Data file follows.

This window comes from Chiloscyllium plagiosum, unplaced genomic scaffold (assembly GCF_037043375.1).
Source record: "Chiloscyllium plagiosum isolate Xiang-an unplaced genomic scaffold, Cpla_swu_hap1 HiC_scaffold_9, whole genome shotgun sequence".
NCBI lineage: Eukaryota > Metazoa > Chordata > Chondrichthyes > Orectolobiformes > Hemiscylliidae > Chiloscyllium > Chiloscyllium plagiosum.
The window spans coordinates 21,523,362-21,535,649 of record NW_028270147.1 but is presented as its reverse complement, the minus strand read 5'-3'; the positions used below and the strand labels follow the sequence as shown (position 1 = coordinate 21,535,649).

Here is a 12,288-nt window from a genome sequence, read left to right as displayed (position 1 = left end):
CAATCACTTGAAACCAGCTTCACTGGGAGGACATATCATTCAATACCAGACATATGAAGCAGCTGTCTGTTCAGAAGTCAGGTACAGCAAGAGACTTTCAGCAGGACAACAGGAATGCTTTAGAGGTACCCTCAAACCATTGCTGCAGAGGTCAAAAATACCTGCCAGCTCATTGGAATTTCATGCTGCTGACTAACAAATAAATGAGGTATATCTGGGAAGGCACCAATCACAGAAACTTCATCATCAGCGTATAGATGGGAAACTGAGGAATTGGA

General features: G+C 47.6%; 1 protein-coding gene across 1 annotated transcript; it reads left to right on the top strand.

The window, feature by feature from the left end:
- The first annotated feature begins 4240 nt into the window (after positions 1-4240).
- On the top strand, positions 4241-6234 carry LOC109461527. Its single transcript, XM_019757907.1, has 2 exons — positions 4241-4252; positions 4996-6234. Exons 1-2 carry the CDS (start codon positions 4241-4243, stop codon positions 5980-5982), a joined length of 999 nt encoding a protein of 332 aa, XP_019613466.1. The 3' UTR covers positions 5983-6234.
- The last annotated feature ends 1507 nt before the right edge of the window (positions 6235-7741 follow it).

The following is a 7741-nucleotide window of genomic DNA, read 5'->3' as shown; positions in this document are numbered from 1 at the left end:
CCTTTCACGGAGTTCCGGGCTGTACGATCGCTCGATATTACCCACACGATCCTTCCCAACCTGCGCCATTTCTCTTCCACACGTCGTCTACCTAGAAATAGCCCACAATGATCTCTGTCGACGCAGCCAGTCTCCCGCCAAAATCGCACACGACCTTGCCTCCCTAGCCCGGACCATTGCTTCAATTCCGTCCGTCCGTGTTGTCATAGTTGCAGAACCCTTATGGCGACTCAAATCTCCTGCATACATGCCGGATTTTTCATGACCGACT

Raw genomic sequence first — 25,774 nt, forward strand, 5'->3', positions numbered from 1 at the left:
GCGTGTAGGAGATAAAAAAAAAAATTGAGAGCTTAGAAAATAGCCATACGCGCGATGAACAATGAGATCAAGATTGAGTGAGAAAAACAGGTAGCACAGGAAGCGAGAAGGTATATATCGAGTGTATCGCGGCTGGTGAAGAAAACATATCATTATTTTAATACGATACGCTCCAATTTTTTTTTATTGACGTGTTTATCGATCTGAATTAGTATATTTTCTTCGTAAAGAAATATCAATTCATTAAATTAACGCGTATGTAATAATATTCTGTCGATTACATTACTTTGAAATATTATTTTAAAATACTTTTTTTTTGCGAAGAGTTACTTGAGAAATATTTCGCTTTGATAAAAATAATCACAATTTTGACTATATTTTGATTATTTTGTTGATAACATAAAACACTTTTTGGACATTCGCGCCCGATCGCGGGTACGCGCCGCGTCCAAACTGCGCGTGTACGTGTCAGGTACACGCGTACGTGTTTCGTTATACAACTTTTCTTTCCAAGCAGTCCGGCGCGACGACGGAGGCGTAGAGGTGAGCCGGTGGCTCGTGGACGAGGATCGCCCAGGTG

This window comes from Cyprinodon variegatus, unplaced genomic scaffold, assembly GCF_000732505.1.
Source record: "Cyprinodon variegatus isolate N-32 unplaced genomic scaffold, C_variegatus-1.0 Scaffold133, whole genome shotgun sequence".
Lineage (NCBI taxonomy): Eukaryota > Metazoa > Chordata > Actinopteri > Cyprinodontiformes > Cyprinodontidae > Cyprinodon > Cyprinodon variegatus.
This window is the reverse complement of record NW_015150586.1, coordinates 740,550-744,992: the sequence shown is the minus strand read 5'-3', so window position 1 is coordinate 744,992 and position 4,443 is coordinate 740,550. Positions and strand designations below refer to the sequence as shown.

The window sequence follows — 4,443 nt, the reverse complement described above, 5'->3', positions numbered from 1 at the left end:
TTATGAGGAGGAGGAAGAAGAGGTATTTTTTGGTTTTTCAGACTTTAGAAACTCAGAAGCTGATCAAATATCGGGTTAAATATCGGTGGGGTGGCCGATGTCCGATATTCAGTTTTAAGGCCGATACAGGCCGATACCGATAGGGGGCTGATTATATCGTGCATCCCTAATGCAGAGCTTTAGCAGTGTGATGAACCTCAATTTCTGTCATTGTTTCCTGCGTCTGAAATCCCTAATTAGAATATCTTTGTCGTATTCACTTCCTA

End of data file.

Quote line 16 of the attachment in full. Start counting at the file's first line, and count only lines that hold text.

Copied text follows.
This window comes from Cyprinodon variegatus, unplaced genomic scaffold, assembly GCF_000732505.1.